Only in Zakynthos, from early May began laying season, until today, they have already made their appearance first 1,000 nests (elements 21 th July) at six beaches of Laganas Bay, which are counted by the Association for the Protection the Sea Turtle of ARCHELON and the National Marine Park of Zakynthos (NMPH). It is reminded that the last spawning period (May – October 2018) was a record year for the nests of the species that were housed in the beaches of Zakynthos. Specifically, a total of 1,464 nests were counted, out of which 783 nests (more than half) were found at Sekani beach, which confirms the characterization of this beach as the most important Caretta Carettamaternity hospitalacross the Mediterranean, as well as the beach where one of the highest nesting densities for the species is recorded throughout the world.
The Caretta caretta is one of the most iconic, and vulnerable species in the Mediterranean. In order to give birth to her eggs, she always returns to the same beach where she was born, which confirms the importance of maintaining, managing and protecting nesting beaches. Unfortunately, only 1 in 1,000 born turtles manage to survive and age as the threats facing the species remain many. These are both natural threats, such as predator attacks (gulls, fish, rodents) and man-made threats such as the degradation of spawning beaches from tourism development, coastal infrastructure, land use change, light pollution and pollution beach and sea from plastics.
Seismic surveys and hydrocarbon extraction work are added to these. Permanent or temporary loss of hearing, behavioral disturbances, psychological stress, disorientation, increased risk of even fatal injuries and pollution of spawning beaches are just some of the risks that will affect the species from the very beginning of these operations.
The cost to our country of hydrocarbon extraction is much larger and more serious than the uncertain benefits that international experience has already denied.
It’s not too late to say no to mining!
” Blue Panda” will be in the ports of Ithaca (24-26 / 7) and Kefalonia (28-30 / 7) in the following days and will be open to residents and visitors of these islands every afternoon at the port of the island (18.00-22.00). Get here for more information or come to meet the WWF Hellas team at one of the next stops of ” Blue Panda”.
PHOTOS & VIDEO:
- From the following link https://we.tl/t-rMAWZqhZRm you can download photos and video drone with the Blue Panda boat.
- Here you can find videos with statements by Dimitris Karavella (General Manager, WWF Hellas).
INFORMATION & ADDITIONAL INFORMATION MATERIAL:
From the following link https://we.tl/t-MzjxNyDps6 you can download the following materials:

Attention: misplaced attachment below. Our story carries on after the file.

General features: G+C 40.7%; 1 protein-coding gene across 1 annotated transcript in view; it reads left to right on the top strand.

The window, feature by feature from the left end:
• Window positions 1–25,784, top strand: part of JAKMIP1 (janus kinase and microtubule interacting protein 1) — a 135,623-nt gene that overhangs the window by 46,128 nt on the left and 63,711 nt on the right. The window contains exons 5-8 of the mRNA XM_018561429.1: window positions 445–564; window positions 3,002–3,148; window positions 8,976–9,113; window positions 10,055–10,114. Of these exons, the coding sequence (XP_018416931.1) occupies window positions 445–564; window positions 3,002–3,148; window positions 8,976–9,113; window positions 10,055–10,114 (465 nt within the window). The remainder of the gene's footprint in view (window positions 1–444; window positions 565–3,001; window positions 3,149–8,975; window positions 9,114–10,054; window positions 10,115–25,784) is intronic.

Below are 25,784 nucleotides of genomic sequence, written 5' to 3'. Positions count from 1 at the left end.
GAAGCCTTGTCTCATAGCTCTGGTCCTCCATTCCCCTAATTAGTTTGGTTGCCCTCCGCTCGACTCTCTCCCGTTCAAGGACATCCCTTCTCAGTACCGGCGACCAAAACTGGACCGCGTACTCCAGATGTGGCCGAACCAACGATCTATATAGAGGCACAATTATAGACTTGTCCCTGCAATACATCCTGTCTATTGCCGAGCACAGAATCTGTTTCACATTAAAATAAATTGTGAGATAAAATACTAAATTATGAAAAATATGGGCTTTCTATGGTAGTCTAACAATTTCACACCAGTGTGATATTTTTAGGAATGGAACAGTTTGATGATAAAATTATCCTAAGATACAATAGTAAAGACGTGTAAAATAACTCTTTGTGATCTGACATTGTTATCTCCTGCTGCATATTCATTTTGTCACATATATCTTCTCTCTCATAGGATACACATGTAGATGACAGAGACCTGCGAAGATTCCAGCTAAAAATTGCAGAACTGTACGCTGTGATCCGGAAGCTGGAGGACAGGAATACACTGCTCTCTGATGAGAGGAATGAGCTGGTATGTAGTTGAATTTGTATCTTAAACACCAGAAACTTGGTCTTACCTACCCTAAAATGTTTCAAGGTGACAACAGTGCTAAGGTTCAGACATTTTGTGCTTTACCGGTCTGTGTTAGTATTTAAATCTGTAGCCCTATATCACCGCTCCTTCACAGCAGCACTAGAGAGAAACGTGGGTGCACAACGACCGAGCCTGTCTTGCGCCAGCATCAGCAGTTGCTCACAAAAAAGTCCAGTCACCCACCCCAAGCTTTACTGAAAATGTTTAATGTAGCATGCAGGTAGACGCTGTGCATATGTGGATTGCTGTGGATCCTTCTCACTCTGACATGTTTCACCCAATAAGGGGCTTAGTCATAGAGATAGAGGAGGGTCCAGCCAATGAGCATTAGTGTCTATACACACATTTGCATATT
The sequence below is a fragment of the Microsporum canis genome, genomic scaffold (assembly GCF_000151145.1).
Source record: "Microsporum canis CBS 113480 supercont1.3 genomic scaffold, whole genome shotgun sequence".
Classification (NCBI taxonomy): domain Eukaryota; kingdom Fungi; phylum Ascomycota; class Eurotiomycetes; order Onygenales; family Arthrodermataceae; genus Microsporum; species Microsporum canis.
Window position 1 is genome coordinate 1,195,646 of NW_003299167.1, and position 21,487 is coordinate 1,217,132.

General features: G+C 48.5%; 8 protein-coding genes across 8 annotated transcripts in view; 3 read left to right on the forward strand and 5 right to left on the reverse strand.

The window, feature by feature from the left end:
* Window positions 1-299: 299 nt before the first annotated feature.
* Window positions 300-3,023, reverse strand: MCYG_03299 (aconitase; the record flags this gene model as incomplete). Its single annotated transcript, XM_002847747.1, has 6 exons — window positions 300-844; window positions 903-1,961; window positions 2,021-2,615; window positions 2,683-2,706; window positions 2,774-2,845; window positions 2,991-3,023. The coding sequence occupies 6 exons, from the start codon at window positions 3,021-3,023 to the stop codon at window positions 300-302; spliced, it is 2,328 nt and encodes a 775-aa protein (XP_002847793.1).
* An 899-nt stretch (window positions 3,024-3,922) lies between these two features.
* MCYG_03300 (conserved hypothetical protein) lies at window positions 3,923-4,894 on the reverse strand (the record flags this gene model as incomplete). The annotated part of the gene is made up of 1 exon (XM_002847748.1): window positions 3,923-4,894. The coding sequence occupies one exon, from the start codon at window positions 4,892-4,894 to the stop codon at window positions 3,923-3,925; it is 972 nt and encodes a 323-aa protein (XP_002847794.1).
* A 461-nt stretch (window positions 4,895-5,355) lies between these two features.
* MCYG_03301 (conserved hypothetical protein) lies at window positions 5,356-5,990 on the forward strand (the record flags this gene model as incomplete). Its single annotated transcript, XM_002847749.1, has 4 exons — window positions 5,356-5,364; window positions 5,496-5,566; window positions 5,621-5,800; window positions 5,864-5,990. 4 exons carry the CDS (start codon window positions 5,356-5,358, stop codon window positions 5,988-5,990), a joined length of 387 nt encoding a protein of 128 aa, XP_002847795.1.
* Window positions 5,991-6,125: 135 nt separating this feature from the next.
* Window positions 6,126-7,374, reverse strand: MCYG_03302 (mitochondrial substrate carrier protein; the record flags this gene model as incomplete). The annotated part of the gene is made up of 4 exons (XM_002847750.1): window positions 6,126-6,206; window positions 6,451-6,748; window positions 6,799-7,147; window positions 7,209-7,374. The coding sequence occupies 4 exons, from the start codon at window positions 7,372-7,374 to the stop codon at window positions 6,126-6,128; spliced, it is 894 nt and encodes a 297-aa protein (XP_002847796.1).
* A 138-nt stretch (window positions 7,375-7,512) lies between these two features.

- Excel file with all the protected areas of the Ionian Islands within a radius of 10 km of plots granted to oil companies for exploration and extraction of hydrocarbons.
- Infographics with the cost of mining for the Ionian.
- Charter with plots granted to oil for exploration and extraction of hydrocarbons
- Table with the rare marine species that swim in the Ionian Sea and the main threats they face from exploration and extraction of hydrocarbons.
- Factsheet “What are the mines in the Ionian Sea”
- 2. INSET Source: http://www.insete.gr/Portals/0/meletes-INSETE/01/2018_SymvolhTourismou-2017.pdf
- Table with the impact of exploration and extraction work on the emblematic marine species of the Ionian Sea, at the following link: https://www.wwf.gr/images/pdfs/pinakas_eidon_kai_apeilon.pdf
- Oil exploration and extraction operations are permitted throughout the Ionian Sea. For the protected areas, an exclusion zone is only one kilometer away from the coast. Source: Joint Ministerial Decision for the approval of SEPA for the Ionian Sea Area
- Seismic surveys that are proven to be extremely hazardous to marine life are exempt from an environmental impact study. Source: Joint Ministerial Decision for the approval of SEPA for the Ionian Sea Area
Blue Panda’s trip to our country takes place during the WWF tour of the Mediterranean, aiming at informing and raising awareness of the modern environmental challenges facing the marine life of the Mediterranean. In particular, in the coming months, Blue Panda will cross the Mediterranean (France, Italy, Greece, Turkey, Tunisia and Morocco) in order to highlight the unique Mediterranean biodiversity and its immediate threats, such as marine pollution from plastic waste, overfishing and hydrocarbon mines.
Blueprint for Blue Panda
- Ithaca: Wednesday 24/7 – Friday 26/7
Where: Port of Vathi Ithaca
Hours of action on the boat: Every day from 18.00 to 22.00
Opening of graffiti : Thursday 25/7
* The graffiti team will be created by the UrbanAct artists group ( https : //urbanact.gr/ )
- Kefalonia: Sunday 28/7 – Tuesday 30/7
Where: Port of Sami
Hours of operation on boat: Every day from 18.00 to 22.00
Concert: Monday 29 / 7- Loutro Beach, Sami (Free admission)
* The concert is organized by Open Convention of Kefalonia-Ithaca against hydrocarbon extraction, with the support of WWF Hellas
source – www.wwf.gr